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At least 3 killed, more than 2,000 displaced in Brazil floods

SAO PAULO, Brazil -- At least three people were killed and more than 2,000 displaced when heavy rainfall caused flooding this week in the coastal state of Rio de Janeiro, officials said Thursday.

The downpour began Wednesday and continued overnight, dumping more rain in 10 hours in parts of the state than was expected for the entire month of December.

Local media were full of photographs of streets turned into rivers, commuters seeking refuge on top of buses and reports of looting as residents of the Baixada Flumeninse region fled their homes. 

Authorities said they had discovered at least three bodies so far, but the death count could rise.

“There’s nothing I can do. I’ll just have to buy everything all over again,” said Jorge Luiz Costa, 54, who lost most of the contents of his home and is spending his nights elsewhere, according to the local newspaper O Globo. “We’re going to suffer now from a lack of water here, too, since they’re taking the tank away for cleaning.” [Link in Portuguese]

A river of brown sludge surrounded Rio’s iconic Maracana stadium, set to host the 2014 soccer World Cup final in July.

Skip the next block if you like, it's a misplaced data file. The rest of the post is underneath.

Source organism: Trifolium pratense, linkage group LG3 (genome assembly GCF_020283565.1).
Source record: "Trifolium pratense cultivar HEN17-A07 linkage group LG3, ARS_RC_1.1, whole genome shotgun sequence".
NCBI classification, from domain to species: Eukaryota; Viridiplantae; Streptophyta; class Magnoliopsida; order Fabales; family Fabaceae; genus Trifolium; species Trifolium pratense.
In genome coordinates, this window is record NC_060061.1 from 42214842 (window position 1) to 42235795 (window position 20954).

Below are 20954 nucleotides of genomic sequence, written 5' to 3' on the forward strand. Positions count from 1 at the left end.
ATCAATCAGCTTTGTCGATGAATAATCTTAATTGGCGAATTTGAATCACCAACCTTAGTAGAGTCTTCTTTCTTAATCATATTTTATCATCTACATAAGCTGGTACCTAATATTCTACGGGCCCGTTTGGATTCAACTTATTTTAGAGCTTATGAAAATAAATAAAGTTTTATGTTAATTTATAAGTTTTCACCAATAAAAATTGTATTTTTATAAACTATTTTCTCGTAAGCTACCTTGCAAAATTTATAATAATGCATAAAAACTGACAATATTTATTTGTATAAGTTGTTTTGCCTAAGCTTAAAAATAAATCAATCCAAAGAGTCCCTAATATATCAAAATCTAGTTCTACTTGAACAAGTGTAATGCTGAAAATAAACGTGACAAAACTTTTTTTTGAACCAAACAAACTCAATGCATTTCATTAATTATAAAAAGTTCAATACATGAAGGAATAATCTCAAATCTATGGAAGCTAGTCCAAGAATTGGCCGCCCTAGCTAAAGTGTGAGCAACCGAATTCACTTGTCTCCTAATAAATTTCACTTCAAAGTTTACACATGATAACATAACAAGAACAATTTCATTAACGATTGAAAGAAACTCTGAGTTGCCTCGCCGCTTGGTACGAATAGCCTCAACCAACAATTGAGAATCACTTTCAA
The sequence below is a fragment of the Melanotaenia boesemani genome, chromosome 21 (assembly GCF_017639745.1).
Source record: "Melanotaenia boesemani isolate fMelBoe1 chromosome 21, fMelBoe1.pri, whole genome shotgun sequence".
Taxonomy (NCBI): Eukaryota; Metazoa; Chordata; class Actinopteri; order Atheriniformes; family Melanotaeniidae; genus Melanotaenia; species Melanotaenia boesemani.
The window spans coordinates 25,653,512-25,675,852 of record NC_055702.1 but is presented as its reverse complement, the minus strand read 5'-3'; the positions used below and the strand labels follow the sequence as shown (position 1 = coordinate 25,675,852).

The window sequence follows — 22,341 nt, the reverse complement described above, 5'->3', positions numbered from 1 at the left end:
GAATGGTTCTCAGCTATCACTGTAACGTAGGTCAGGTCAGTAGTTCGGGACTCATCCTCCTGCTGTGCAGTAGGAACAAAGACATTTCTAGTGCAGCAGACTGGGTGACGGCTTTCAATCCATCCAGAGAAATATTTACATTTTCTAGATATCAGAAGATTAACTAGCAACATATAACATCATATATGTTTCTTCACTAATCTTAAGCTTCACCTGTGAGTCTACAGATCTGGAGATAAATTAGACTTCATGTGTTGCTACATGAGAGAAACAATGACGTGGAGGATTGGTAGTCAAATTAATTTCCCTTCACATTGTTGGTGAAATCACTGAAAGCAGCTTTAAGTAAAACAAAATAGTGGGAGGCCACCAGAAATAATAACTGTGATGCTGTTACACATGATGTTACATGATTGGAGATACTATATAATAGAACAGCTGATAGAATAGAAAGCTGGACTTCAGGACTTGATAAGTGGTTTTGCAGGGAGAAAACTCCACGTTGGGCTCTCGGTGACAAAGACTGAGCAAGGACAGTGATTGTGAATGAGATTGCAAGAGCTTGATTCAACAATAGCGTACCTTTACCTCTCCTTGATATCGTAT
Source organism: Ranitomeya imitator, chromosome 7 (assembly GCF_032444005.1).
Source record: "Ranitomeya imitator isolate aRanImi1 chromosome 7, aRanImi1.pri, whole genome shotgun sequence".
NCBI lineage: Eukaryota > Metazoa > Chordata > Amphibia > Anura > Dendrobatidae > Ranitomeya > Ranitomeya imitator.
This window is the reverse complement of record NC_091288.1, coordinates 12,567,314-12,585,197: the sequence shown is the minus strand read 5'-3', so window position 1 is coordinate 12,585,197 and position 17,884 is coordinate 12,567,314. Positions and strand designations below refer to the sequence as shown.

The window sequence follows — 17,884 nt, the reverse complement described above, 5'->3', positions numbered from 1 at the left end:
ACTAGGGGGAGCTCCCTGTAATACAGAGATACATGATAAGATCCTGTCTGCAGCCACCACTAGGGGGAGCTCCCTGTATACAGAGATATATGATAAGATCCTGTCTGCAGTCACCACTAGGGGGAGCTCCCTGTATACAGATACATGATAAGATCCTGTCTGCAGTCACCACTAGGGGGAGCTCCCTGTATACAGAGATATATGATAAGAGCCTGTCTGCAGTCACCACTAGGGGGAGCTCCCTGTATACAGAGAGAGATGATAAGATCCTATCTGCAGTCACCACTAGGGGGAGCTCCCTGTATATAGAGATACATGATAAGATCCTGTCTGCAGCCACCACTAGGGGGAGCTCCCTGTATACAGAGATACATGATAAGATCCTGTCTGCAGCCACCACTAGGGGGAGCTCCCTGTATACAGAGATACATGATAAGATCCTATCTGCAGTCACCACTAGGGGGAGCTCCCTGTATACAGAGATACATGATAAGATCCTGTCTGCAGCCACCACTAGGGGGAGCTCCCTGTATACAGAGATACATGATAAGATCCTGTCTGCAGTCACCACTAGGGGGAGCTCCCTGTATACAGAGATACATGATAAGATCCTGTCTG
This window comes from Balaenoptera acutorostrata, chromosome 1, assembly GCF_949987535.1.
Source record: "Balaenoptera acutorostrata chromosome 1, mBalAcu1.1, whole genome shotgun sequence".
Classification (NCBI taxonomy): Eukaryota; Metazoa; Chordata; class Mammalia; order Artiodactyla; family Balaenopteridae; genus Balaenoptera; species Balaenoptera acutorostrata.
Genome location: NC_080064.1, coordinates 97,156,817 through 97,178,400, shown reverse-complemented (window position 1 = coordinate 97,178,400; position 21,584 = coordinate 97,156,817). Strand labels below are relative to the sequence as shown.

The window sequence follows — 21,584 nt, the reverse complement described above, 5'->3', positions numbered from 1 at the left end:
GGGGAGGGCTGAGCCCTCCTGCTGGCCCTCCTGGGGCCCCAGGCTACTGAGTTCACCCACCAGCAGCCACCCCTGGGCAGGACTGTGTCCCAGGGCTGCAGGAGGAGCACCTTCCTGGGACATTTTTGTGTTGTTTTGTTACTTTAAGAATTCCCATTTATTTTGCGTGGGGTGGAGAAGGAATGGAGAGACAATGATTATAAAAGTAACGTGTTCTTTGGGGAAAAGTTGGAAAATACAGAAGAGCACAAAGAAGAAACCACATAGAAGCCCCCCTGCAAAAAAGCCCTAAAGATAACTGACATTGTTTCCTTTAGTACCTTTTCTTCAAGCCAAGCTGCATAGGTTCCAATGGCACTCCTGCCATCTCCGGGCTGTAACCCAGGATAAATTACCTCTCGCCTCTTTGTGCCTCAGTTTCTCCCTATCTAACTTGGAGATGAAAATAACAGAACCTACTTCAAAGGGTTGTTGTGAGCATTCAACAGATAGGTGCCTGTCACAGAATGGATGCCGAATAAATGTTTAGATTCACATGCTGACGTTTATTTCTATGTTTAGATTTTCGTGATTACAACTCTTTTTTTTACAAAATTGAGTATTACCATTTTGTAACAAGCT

Officials asked residents to stay home and announced the deployment of federal security backup for the local police.

Baixada Fluminense, the most seriously affected region, sits between the Atlantic Ocean and the mountains of Rio de Janeiro. Prone to flooding, much of the area was settled by low-income families with little public oversight.

Authorities said 415 homes were destroyed and 2,289 people displaced this week in Baixada Fluminense. The flooding also forced 227 people from their homes in the city of Rio de Janeiro, to the south.

December and January are typically the rainy months in the state, and flooding has continued to bring parts of the region to its knees since 2011, when at least 900 people were killed. In January 2012, flooding killed at least 13 people in the city of Sapucaia, in the interior of Rio de Janeiro.

Twitter: @Vinncent

 

Copyright © 2014, The Baltimore Sun
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